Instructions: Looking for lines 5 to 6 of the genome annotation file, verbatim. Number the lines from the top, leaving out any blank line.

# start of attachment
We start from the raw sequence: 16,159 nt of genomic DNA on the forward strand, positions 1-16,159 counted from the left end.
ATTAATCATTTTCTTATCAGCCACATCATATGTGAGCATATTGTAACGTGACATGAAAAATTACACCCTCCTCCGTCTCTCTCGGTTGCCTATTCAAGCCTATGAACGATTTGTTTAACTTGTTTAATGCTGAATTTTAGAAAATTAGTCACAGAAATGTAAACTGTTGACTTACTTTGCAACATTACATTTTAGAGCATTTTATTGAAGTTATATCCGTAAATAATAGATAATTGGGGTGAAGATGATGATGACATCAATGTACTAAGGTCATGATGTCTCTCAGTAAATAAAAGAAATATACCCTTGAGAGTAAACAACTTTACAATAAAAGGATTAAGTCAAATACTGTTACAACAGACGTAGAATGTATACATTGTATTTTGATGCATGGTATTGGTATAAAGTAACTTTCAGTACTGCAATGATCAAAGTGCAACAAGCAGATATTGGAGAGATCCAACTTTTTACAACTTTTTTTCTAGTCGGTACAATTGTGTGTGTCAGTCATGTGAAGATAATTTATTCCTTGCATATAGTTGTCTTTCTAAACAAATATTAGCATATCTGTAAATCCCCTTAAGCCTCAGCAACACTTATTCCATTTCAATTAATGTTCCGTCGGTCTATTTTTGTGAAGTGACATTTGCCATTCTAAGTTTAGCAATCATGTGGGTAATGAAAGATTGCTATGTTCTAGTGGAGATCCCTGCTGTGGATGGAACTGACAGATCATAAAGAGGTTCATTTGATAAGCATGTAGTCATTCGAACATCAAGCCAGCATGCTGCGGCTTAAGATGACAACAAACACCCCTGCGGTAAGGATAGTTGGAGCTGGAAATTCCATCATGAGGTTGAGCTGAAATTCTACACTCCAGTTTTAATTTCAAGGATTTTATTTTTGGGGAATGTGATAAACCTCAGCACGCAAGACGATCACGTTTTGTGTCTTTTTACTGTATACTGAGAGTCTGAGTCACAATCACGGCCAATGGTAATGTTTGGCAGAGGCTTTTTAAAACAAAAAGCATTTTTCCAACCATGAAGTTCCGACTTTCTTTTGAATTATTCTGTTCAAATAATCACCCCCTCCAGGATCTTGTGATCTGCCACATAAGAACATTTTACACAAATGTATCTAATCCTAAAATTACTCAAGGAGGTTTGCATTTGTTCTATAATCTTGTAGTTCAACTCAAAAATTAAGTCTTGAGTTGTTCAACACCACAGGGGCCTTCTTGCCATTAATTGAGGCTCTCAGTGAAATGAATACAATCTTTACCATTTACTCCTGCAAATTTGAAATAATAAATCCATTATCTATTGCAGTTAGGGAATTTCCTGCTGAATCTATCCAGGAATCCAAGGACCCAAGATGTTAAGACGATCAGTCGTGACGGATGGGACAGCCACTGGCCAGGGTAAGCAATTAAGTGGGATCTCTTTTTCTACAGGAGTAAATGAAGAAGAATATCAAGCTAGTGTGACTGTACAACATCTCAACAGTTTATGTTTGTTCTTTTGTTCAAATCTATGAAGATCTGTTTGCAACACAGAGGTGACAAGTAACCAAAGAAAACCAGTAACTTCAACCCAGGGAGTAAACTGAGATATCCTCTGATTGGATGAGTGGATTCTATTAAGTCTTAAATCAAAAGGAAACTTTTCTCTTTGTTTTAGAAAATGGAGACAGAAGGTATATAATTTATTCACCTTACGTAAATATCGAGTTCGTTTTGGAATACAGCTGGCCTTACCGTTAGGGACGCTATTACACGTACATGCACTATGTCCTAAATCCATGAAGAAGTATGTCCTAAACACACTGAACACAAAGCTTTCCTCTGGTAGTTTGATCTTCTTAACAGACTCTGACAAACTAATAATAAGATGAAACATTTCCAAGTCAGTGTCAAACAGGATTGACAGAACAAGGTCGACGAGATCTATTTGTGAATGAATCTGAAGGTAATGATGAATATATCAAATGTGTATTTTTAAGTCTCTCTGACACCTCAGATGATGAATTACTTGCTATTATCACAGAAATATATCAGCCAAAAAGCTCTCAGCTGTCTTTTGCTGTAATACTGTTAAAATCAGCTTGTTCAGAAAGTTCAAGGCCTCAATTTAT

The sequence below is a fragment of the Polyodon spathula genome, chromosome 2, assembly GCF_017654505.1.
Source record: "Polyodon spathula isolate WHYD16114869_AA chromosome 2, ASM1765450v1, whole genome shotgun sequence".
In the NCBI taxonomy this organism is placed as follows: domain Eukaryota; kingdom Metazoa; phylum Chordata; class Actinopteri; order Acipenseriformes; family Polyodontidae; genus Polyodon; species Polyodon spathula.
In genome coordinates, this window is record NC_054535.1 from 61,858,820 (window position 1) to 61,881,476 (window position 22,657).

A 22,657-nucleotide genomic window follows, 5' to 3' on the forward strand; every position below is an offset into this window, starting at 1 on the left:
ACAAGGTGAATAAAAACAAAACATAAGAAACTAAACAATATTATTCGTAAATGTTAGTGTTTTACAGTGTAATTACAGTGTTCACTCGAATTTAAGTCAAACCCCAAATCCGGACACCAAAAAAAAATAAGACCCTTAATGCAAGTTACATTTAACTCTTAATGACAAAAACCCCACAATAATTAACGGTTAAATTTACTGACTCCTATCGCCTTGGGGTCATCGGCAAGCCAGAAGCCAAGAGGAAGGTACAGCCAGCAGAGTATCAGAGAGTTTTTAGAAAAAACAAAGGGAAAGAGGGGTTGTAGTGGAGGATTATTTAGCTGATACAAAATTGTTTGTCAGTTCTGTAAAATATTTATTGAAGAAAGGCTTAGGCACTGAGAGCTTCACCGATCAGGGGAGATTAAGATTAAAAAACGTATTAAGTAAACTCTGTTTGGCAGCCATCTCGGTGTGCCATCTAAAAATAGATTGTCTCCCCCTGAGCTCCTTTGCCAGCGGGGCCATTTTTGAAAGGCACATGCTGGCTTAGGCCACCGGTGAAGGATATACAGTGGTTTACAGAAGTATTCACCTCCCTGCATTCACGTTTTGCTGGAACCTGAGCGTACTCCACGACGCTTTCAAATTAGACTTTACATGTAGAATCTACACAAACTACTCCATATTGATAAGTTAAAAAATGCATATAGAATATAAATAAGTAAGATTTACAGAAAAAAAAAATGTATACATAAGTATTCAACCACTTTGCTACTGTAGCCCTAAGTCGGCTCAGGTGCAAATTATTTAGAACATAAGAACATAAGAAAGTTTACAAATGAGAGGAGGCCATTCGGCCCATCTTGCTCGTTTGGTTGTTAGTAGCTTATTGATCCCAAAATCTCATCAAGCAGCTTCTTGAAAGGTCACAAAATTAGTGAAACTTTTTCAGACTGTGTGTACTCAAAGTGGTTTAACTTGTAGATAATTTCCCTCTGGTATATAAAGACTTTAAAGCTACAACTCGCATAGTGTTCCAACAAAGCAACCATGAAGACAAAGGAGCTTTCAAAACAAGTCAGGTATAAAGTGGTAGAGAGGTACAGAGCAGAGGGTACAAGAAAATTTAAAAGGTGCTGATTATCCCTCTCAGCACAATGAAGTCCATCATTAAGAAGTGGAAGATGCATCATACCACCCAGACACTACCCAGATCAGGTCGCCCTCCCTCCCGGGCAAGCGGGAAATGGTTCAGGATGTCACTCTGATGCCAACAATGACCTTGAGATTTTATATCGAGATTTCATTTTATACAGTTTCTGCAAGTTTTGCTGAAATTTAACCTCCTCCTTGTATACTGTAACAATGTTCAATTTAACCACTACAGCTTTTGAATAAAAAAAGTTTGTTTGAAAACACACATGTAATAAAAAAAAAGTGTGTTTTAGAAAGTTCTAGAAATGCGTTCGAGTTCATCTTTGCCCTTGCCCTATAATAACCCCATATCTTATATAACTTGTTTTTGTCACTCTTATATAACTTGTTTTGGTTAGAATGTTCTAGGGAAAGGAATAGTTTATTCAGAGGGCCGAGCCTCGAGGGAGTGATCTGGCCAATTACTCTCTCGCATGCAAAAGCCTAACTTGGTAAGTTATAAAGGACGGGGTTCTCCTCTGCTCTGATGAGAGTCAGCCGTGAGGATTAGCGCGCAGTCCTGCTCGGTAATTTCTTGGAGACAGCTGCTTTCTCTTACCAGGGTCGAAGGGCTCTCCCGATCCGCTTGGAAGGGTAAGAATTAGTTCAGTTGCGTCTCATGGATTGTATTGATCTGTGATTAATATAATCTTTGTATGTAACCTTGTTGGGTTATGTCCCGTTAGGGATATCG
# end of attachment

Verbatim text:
In the NCBI taxonomy this organism is placed as follows: domain Eukaryota; kingdom Metazoa; phylum Chordata; class Actinopteri; order Acipenseriformes; family Polyodontidae; genus Polyodon; species Polyodon spathula.
In genome coordinates, this window is record NC_054535.1 from 61,858,820 (window position 1) to 61,881,476 (window position 22,657).